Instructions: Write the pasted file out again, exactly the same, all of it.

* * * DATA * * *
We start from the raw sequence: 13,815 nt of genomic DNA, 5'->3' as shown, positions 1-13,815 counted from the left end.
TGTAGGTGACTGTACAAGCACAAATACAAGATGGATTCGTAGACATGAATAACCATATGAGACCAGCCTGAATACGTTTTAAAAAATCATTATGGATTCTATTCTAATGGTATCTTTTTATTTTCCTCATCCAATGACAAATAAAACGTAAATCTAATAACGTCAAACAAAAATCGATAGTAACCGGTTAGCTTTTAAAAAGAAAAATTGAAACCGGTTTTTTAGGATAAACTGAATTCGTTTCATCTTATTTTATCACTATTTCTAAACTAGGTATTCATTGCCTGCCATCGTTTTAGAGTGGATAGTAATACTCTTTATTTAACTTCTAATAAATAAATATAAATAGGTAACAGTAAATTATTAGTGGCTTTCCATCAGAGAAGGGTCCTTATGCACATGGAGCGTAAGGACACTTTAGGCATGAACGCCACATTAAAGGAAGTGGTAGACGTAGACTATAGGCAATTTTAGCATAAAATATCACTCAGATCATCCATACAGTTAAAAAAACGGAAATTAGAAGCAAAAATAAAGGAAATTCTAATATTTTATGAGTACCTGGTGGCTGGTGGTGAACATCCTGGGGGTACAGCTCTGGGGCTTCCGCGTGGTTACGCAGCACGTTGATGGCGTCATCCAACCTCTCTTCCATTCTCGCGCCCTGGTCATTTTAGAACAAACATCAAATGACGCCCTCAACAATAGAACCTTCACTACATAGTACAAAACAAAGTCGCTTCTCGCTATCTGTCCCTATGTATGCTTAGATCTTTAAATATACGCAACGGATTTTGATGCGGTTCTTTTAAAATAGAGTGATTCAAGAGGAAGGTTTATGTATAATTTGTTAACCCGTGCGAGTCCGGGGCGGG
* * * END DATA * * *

We start from the raw sequence: 13,815 nt of genomic DNA, 5'->3' as shown, positions 1-13,815 counted from the left end.
TGTAGGTGACTGTACAAGCACAAATACAAGATGGATTCGTAGACATGAATAACCATATGAGACCAGCCTGAATACGTTTTAAAAAATCATTATGGATTCTATTCTAATGGTATCTTTTTATTTTCCTCATCCAATGACAAATAAAACGTAAATCTAATAACGTCAAACAAAAATCGATAGTAACCGGTTAGCTTTTAAAAAGAAAAATTGAAACCGGTTTTTTAGGATAAACTGAATTCGTTTCATCTTATTTTATCACTATTTCTAAACTAGGTATTCATTGCCTGCCATCGTTTTAGAGTGGATAGTAATACTCTTTATTTAACTTCTAATAAATAAATATAAATAGGTAACAGTAAATTATTAGTGGCTTTCCATCAGAGAAGGGTCCTTATGCACATGGAGCGTAAGGACACTTTAGGCATGAACGCCACATTAAAGGAAGTGGTAGACGTAGACTATAGGCAATTTTAGCATAAAATATCACTCAGATCATCCATACAGTTAAAAAAACGGAAATTAGAAGCAAAAATAAAGGAAATTCTAATATTTTATGAGTACCTGGTGGCTGGTGGTGAACATCCTGGGGGTACAGCTCTGGGGCTTCCGCGTGGTTACGCAGCACGTTGATGGCGTCATCCAACCTCTCTTCCATTCTCGCGCCCTGGTCATTTTAGAACAAACATCAAATGACGCCCTCAACAATAGAACCTTCACTACATAGTACAAAACAAAGTCGCTTCTCGCTATCTGTCCCTATGTATGCTTAGATCTTTAAATATACGCAACGGATTTTGATGCGGTTCTTTTAAAATAGAGTGATTCAAGAGGAAGGTTTATGTATAATTTGTTAACCCGTGCGAGTCCGGGGCGGG